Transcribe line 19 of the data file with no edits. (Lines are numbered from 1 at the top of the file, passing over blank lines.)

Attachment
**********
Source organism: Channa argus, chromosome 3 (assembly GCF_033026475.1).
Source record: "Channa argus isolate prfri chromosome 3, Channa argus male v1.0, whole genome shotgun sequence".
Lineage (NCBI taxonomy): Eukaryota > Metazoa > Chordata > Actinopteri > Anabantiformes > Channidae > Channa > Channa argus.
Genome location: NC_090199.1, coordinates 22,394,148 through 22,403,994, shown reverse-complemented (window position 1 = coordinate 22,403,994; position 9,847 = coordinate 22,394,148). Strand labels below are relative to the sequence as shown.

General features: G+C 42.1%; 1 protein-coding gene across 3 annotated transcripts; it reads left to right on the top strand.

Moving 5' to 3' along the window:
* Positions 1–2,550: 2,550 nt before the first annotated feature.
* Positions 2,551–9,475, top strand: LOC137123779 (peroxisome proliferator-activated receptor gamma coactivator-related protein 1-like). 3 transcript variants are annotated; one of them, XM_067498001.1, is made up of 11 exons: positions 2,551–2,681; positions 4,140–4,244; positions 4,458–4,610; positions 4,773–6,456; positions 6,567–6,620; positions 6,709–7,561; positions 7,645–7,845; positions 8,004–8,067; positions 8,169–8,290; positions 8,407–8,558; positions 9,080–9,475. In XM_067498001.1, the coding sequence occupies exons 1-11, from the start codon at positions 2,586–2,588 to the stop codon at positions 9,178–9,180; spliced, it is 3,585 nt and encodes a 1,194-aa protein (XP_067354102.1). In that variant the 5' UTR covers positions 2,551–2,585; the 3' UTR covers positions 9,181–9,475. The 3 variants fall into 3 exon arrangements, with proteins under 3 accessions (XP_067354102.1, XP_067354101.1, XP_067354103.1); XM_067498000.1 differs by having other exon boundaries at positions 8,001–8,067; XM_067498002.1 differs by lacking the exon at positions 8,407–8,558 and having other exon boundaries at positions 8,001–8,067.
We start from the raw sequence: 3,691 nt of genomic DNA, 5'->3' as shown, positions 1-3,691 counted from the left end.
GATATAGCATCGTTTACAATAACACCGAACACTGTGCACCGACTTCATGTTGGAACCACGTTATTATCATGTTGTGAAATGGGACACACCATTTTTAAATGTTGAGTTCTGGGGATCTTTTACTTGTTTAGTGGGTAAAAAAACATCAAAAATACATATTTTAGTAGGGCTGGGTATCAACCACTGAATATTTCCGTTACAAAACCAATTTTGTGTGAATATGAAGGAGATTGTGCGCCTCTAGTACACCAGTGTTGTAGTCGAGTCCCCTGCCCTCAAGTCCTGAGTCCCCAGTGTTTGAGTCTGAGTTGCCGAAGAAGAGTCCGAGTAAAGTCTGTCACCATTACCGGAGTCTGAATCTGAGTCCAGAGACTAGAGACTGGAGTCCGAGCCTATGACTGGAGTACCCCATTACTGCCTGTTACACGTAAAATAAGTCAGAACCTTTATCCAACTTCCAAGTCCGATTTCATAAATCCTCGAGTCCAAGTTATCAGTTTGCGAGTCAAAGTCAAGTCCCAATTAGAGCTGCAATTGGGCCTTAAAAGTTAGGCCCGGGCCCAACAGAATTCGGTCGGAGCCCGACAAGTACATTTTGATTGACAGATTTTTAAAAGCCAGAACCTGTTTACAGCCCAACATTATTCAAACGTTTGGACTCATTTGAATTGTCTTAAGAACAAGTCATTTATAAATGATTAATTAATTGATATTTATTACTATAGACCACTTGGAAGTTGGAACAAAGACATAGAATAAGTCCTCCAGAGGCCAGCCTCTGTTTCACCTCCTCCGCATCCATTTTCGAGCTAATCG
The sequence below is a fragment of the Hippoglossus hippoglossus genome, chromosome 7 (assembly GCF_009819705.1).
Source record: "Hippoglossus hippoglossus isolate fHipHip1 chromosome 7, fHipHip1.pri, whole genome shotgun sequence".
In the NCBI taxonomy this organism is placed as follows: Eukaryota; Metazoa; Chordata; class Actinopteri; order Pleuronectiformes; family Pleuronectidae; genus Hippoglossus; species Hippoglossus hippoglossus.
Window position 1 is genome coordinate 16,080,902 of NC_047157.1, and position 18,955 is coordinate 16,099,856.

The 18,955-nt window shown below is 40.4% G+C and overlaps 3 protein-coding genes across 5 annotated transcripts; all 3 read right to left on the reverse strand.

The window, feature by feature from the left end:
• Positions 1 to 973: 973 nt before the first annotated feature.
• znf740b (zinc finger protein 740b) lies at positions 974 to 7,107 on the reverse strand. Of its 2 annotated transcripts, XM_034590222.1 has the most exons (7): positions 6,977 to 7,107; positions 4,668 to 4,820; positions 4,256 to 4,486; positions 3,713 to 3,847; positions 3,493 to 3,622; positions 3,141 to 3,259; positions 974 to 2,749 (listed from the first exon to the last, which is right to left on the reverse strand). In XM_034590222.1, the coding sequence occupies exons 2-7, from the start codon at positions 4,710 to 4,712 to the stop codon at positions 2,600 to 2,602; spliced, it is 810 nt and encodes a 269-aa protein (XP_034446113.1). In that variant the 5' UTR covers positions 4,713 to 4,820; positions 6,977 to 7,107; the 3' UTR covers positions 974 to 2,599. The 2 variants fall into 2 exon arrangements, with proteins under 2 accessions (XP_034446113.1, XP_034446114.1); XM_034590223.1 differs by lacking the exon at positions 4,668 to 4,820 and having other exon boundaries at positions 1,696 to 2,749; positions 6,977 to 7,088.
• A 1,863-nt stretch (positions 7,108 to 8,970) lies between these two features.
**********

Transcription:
• A 1,863-nt stretch (positions 7,108 to 8,970) lies between these two features.